Defining Herndon's Main Issues

Defining Herndon's Main Issues

Both of the Town of Herndon mayoral candidates and each of the eight candidates for Town Council will stand for election on Tuesday, May 7. Between now and Election Day the candidates will be asked a series of questions in order to provide the voters with some insight as to who they are and where they stand regarding the crucial issues facing the Town of Herndon.

This week’s question is: What do you think are the two biggest issues facing Herndon, and why?


Richard “Rick” Thoesen – Town Councilman

“Neighborhood preservation and strategic planning. We must focus on saving our Neighborhood Improvement Areas from further deterioration due to lack of maintenance, structural deficiencies and absentee landlords. Strategic planning of land use and social/economic issues will answer the questions, where are we going, how will we get there.”

William “Bill” Tirrell, Sr. – Town Councilman

“Many issues are neighborhood-based. That said, the two biggest town-wide issues are neighborhood deterioration based on residence overcrowding leading to a fire-safety issue, over-full street (and yard) parking, and deteriorating residences and grounds, and traffic flow through Herndon and regional road and rail transportation issues.”


Carol Bruce – Mayor

“Many issues are important but I would choose: Neighborhood preservation/revitalization. Some of our older neighborhoods are in decline. We must encourage and support efforts to reverse the trend.

In-fill development. We must ensure it is of the highest quality and that it does not negatively impact existing neighborhoods.”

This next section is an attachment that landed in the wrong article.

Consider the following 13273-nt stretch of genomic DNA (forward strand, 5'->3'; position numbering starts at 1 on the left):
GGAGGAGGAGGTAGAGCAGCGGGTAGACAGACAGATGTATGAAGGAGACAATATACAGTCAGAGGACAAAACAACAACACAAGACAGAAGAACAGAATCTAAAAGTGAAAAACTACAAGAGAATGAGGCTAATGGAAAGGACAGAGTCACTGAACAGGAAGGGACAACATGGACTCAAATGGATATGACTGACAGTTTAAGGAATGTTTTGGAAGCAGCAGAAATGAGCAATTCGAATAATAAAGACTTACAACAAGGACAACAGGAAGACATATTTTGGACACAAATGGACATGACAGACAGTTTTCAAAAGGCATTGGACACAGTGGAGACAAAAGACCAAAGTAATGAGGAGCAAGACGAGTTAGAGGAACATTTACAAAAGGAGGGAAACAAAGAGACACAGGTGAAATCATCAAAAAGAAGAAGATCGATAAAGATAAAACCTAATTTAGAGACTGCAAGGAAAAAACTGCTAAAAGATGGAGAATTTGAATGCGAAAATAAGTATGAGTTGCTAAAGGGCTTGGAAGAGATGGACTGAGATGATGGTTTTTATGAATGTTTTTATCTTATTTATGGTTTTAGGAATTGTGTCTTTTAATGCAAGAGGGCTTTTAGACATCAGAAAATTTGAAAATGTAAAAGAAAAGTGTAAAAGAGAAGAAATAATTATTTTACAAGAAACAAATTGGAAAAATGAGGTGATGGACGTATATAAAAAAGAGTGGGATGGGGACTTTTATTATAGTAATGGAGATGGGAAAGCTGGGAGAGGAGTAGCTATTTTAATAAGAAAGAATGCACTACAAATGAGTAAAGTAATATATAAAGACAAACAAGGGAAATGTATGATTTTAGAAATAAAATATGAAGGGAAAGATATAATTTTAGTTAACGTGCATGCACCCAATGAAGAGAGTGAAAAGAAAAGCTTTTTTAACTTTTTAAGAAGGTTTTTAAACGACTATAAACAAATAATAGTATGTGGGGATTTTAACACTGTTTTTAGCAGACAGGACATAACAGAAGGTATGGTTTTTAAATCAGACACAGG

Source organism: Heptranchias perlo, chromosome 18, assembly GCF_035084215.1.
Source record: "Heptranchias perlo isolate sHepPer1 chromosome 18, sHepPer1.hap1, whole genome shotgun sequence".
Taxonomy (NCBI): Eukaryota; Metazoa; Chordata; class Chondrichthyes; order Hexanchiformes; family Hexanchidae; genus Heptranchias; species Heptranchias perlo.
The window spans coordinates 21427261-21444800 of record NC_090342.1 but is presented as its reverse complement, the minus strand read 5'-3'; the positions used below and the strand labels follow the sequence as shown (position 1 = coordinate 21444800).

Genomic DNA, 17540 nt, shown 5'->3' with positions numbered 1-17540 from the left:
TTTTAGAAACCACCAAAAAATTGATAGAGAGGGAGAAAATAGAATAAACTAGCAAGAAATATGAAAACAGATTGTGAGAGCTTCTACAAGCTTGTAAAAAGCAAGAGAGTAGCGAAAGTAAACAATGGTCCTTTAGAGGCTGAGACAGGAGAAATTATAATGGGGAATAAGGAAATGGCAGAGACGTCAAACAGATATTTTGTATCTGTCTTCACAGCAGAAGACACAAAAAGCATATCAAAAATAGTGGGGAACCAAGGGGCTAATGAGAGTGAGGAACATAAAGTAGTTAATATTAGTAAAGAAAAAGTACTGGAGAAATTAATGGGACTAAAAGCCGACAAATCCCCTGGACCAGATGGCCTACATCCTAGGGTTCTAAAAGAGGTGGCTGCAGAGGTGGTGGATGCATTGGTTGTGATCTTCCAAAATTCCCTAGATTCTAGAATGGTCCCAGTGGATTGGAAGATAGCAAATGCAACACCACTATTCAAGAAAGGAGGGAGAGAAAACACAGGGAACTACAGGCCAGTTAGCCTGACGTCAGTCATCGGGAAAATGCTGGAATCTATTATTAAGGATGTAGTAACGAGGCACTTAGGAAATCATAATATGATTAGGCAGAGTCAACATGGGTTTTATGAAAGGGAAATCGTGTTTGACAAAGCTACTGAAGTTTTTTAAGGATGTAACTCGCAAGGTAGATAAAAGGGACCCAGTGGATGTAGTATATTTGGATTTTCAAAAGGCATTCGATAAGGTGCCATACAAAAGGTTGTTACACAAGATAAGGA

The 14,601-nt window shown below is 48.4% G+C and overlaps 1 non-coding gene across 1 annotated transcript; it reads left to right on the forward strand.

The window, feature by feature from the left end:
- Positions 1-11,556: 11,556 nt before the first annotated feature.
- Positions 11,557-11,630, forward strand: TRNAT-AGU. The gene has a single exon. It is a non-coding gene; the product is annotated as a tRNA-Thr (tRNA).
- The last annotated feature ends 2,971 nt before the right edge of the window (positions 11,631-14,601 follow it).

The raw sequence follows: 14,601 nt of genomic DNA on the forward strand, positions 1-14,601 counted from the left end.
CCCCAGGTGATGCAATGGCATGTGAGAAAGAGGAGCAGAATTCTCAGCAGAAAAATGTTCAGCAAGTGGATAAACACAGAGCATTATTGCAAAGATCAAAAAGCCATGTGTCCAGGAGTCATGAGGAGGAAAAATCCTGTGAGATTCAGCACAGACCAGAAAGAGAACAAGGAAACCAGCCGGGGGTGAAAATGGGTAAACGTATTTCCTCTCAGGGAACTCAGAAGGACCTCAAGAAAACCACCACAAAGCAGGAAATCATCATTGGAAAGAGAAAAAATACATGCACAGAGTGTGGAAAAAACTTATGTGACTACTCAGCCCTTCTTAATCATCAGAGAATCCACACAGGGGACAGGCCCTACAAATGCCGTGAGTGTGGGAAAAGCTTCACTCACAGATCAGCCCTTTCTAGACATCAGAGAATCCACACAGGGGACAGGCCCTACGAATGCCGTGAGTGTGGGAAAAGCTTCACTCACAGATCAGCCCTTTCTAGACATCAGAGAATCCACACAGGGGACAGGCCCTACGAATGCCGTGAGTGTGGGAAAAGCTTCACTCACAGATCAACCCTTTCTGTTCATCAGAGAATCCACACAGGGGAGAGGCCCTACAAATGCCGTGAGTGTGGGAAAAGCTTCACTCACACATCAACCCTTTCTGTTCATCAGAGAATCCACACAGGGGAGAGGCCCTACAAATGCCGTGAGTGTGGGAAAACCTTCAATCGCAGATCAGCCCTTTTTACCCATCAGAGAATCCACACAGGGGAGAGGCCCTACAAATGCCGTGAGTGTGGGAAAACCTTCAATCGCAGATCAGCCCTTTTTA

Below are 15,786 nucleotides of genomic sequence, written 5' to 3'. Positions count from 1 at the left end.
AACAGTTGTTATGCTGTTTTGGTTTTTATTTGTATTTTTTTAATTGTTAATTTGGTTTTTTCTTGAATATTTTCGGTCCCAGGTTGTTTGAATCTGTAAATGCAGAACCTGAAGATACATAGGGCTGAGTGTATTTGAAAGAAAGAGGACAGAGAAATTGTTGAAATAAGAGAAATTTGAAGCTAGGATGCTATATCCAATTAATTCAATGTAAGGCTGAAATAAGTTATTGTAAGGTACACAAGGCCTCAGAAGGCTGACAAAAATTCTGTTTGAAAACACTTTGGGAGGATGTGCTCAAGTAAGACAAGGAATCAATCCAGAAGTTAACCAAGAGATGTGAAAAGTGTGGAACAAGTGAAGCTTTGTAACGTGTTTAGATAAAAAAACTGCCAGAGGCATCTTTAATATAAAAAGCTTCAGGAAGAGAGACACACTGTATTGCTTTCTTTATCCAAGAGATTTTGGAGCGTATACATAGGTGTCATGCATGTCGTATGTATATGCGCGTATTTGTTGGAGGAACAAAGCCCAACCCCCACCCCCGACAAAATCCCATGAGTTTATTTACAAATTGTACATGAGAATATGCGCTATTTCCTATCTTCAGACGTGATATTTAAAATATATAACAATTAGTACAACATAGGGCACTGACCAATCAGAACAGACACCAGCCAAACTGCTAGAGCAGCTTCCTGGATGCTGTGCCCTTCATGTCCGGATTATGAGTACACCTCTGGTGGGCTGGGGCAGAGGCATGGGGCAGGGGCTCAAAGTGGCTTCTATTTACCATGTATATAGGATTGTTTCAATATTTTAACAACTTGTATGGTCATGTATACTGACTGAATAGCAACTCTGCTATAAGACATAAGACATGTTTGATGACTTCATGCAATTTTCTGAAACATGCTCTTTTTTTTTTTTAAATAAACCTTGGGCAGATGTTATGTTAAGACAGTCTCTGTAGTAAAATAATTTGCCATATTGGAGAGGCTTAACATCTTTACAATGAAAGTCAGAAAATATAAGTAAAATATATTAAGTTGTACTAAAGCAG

John De Noyer – Vice Mayor

“Overcrowding, encouraged by unethical residential real estate and rental transactions, is a root cause of neighborhood deterioration, safety, health, school, other problems.

Environmental consciousness, sensitivity. Both personal and governmental lack of responsibility for the degradation of land, water, air as built places grow. Noise and stormwater especially neglected.”

Judy Downer – Challenger

“Neighborhood Preservation – Overcrowding, over parking and underground restaurants are changing our neighborhoods. Urgent action is needed to address these issues.

Downtown Revitalization – Creative design and pleasing structures are needed to enhance our small town charm. That is what sets Herndon apart from the rest of the area. Let's keep our uniqueness!”

Dennis Husch – Town Councilman

“The town's budget and neighborhood protection. The budget must be crafted to balance the demand for services and capital improvements against the demand for a lower Herndon tax rate. Overcrowding, trash and parking concerns must be resolved. In-fill development must be appropriately scaled and sensitive to the adjoining neighborhoods.”

Connie Hutchinson – Challenger

“Addressing increased density rezoning applications in residential neighborhoods and assigning priorities for planned Capital Improvement Projects. Density is an issue because overcrowding can have adverse affects on our quality of life. Assigning priorities to Capital Improvement Projects helps determine how much money should be appropriated for each one and when.”

David A. Kirby – Challenger

“Downtown – make certain the town's citizens have input and are well informed about tax-based initiatives. Attract private investment.

In-Fill Development/Traffic – keep ‘Small Town’ in the forefront.

Listen to surrounding neighbors and citizens and act on their behalf.

Why? This is what the citizens are telling me during my campaign.”

Michael O’ Reilly – Town Councilman

“The biggest issue facing Herndon is to maintain our ‘small town’ atmosphere and our sense of community. This goal should guide us as we review development, traffic, neighborhood preservation, public safety and recreation. These items impact the overall impression of the Town and the quality of life of our citizens.”

Harlon Reece – Town Councilman

"Traffic congestion is a near and long-term issue. It detracts from our quality of life, taking time from families and other important activities. As areas around us become more urban, downtown revitalization -- modest development that retains our uniqueness and charm – becomes important to maintaining our sense of community."